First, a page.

Do New Trams Mean New Power?


At a Glance

  • Client(s)
  • Public Transport Victoria (PTV)
  • Project Location(s)
  • Melbourne, Australia
LTK-designed railcarNew trams meant PTV needed a traction power and system capacity analysis. 

Public Transport Victoria (PTV) in Melbourne, Australia, operator of the largest tram network in the world, was concerned about traction power system overloads as it introduced new, heavier and higher-performance trams to its network, cascading older tram models to other lines. PTV needed to rapidly identify the most cost-effective traction power upgrade program that would support reliable operation of the new and cascaded fleet assignments.

Through our Australian subsidiary, NDYLTK Rail, LTK developed a comprehensive operations and electrical simulation model of the Melbourne tram network. The network includes 24 routes with multiple shared segments and a total of 1,739 stops on 504 km (313 miles) of track.  It includes 105 substation rectifiers, 258 dc circuit breakers and 610 section insulators for power sectionalization.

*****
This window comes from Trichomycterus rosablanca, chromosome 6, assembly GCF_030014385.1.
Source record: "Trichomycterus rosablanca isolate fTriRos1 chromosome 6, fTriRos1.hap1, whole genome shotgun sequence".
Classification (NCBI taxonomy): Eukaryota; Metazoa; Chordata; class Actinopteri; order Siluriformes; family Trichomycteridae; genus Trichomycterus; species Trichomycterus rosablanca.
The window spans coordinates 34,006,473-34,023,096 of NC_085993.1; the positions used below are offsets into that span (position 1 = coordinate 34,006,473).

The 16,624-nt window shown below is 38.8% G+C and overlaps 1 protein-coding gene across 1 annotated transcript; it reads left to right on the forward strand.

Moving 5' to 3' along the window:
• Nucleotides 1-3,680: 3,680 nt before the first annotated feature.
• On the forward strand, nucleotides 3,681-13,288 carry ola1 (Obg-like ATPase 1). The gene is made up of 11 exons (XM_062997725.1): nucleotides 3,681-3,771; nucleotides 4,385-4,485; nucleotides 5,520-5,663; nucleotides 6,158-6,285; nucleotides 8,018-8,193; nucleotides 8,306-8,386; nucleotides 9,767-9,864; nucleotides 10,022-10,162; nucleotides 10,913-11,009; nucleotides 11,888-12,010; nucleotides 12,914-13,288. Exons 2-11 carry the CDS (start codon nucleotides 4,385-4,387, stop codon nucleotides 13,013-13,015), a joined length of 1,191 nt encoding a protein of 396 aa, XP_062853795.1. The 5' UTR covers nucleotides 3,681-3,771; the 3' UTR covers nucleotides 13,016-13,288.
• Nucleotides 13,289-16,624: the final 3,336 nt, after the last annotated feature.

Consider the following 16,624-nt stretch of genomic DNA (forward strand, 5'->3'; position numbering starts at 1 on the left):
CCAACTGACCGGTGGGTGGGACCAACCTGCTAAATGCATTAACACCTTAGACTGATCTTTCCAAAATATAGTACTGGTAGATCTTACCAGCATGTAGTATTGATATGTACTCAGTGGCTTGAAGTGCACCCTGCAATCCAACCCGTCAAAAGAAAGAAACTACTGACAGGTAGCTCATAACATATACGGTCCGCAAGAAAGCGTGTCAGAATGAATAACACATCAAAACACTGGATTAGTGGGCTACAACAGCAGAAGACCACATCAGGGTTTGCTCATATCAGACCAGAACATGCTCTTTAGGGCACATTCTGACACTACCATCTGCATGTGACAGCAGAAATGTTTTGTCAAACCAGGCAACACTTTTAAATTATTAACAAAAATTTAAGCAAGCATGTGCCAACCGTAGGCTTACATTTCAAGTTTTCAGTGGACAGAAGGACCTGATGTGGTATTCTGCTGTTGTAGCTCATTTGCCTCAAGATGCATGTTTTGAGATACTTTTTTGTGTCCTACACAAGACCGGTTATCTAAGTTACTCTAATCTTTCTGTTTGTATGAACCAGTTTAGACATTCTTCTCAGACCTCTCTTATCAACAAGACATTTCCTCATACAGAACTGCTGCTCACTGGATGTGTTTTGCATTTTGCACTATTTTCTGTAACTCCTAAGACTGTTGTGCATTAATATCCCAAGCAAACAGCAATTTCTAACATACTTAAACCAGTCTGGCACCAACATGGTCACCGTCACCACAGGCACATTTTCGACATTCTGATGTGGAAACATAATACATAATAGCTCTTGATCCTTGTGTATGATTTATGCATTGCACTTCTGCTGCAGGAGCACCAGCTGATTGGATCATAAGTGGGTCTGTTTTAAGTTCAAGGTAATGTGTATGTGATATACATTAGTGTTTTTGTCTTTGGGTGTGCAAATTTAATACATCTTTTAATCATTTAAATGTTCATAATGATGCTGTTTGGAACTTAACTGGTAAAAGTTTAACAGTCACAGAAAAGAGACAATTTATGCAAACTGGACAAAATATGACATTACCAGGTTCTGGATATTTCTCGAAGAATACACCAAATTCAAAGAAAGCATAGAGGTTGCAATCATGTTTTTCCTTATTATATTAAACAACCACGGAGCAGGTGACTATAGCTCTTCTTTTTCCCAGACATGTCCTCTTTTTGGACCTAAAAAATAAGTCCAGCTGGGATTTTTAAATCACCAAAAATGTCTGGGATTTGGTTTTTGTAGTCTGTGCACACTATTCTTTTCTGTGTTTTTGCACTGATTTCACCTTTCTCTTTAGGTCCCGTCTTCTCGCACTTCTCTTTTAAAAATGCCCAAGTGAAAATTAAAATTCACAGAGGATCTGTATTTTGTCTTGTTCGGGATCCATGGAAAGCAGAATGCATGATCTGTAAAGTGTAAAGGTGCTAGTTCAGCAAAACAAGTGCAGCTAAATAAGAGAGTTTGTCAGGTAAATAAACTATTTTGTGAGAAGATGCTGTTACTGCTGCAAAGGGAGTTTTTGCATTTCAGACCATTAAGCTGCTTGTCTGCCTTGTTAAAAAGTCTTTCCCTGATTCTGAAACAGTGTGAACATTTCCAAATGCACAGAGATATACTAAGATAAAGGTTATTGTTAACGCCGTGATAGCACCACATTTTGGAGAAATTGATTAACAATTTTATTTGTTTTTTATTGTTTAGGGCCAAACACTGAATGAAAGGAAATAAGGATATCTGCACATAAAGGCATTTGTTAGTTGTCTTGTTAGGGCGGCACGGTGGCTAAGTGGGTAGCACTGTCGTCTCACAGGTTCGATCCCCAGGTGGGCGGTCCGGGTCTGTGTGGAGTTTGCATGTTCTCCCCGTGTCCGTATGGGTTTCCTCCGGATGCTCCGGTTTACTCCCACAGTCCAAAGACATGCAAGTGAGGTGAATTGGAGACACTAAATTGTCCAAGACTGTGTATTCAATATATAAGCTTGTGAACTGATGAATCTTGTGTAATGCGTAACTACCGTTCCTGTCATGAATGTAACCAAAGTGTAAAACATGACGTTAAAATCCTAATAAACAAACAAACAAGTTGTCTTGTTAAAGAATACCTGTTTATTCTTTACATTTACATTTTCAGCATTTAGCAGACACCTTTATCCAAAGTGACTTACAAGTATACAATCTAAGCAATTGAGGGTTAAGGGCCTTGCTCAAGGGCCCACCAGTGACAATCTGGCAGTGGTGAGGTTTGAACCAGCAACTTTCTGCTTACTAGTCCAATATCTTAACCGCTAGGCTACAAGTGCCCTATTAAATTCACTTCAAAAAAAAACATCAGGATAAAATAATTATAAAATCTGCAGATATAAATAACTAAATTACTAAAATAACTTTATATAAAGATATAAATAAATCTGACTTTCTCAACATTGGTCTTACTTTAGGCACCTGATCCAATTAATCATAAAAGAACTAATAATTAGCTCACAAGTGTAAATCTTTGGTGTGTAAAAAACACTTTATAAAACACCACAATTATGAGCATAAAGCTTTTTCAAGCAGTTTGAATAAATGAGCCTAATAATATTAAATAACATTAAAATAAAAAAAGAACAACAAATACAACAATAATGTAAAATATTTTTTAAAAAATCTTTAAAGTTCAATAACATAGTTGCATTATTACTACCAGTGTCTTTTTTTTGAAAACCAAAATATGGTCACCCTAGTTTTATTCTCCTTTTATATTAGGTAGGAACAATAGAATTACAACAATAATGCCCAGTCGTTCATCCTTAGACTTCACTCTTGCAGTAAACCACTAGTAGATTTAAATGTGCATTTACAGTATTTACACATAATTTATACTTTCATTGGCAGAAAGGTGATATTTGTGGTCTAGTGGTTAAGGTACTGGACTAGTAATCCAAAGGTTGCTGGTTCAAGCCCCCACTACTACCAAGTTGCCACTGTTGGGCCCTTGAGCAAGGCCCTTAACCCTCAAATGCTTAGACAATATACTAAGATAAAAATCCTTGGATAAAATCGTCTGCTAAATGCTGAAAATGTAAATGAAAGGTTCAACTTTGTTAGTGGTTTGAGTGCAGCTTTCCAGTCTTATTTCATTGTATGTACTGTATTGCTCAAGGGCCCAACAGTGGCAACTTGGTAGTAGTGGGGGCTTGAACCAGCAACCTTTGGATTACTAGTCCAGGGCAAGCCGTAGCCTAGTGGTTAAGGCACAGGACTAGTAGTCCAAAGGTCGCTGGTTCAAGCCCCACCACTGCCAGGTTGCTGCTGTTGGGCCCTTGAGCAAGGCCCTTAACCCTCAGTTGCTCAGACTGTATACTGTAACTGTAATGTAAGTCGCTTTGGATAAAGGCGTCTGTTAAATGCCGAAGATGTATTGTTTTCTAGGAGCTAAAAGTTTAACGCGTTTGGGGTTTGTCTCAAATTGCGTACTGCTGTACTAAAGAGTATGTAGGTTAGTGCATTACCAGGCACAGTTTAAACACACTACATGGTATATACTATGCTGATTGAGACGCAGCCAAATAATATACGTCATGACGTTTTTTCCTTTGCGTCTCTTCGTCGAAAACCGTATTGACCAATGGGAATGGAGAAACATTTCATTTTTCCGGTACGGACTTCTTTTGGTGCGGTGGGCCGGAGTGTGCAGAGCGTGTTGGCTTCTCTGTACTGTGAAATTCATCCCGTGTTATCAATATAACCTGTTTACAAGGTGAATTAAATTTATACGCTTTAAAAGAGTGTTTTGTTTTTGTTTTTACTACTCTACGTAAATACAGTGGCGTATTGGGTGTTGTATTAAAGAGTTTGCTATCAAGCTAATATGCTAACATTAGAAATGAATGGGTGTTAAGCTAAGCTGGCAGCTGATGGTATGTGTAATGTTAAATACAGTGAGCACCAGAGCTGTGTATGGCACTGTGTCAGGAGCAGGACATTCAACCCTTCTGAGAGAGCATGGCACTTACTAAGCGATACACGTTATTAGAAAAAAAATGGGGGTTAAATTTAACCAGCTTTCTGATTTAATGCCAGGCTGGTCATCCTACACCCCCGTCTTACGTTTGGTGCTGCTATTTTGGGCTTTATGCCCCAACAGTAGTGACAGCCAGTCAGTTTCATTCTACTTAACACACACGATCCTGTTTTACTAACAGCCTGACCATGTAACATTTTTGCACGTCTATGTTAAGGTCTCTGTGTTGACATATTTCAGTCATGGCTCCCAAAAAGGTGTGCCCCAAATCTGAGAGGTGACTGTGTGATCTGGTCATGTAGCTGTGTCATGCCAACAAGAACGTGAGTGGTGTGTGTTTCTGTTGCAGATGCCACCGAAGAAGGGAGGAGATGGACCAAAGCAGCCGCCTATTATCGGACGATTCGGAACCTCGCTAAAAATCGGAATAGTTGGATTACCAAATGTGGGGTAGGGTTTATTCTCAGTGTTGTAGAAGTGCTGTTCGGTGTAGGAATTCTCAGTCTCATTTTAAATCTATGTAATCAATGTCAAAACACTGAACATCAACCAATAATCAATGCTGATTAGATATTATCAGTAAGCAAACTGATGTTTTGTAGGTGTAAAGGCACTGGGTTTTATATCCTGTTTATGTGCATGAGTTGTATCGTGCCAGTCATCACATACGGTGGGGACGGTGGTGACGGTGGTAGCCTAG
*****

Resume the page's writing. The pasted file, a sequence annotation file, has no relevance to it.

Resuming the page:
LTK’s TrainOps® software was used to evaluate traction power system upgrades, to accommodate the introduction of 110 E-Class trams, and the cascading of older D-, C-, B-, and A-Class trams to other routes. PTV had identified 33 potential traction power upgrades and the TrainOps results were used to classify each project as Core or Resilience Projects. Core Projects were able to maintain adequate line voltage or to keep line currents at a level that can be protected with existing breakers. Resilience Projects improved the operational reliability of the system to a level beyond the current condition.

The TrainOps simulation model runs confirmed the need for an absolute minimum of 15 of the proposed substations, all classified as Core Projects.  A total of six of the traction power upgrades were classified as Resilience Projects and four were found not to be required, reducing PTV’s capital program costs. Finally, one traction power project was recommended for repositioning to a more optimal location; with this change, it was reclassified as a Core Project.